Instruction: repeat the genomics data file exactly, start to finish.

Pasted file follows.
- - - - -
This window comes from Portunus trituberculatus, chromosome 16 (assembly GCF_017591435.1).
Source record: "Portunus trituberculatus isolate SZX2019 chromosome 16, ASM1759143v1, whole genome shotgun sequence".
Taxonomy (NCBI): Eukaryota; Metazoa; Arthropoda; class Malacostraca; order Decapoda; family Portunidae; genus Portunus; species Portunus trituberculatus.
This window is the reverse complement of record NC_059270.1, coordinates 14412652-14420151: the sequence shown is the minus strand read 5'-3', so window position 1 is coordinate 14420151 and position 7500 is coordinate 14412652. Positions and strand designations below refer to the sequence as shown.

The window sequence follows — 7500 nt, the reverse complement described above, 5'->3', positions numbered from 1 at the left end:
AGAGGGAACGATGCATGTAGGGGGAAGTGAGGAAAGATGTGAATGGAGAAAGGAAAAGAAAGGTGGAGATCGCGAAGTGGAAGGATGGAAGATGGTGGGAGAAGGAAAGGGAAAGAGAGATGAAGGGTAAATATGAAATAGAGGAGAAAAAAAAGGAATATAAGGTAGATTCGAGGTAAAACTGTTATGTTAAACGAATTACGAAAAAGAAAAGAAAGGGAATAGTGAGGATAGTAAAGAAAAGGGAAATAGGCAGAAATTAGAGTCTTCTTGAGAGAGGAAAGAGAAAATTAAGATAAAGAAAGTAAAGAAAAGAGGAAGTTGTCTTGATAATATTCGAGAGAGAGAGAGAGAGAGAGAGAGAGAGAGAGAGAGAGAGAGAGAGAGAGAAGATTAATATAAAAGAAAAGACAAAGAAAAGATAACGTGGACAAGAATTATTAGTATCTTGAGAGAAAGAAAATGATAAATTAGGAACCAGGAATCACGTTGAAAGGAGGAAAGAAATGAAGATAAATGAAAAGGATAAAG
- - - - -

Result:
This window comes from Portunus trituberculatus, chromosome 16 (assembly GCF_017591435.1).
Source record: "Portunus trituberculatus isolate SZX2019 chromosome 16, ASM1759143v1, whole genome shotgun sequence".
Taxonomy (NCBI): Eukaryota; Metazoa; Arthropoda; class Malacostraca; order Decapoda; family Portunidae; genus Portunus; species Portunus trituberculatus.
This window is the reverse complement of record NC_059270.1, coordinates 14412652-14420151: the sequence shown is the minus strand read 5'-3', so window position 1 is coordinate 14420151 and position 7500 is coordinate 14412652. Positions and strand designations below refer to the sequence as shown.

The window sequence follows — 7500 nt, the reverse complement described above, 5'->3', positions numbered from 1 at the left end:
AGAGGGAACGATGCATGTAGGGGGAAGTGAGGAAAGATGTGAATGGAGAAAGGAAAAGAAAGGTGGAGATCGCGAAGTGGAAGGATGGAAGATGGTGGGAGAAGGAAAGGGAAAGAGAGATGAAGGGTAAATATGAAATAGAGGAGAAAAAAAAGGAATATAAGGTAGATTCGAGGTAAAACTGTTATGTTAAACGAATTACGAAAAAGAAAAGAAAGGGAATAGTGAGGATAGTAAAGAAAAGGGAAATAGGCAGAAATTAGAGTCTTCTTGAGAGAGGAAAGAGAAAATTAAGATAAAGAAAGTAAAGAAAAGAGGAAGTTGTCTTGATAATATTCGAGAGAGAGAGAGAGAGAGAGAGAGAGAGAGAGAGAGAGAGAGAGAGAGAGAAGATTAATATAAAAGAAAAGACAAAGAAAAGATAACGTGGACAAGAATTATTAGTATCTTGAGAGAAAGAAAATGATAAATTAGGAACCAGGAATCACGTTGAAAGGAGGAAAGAAATGAAGATAAATGAAAAGGATAAAG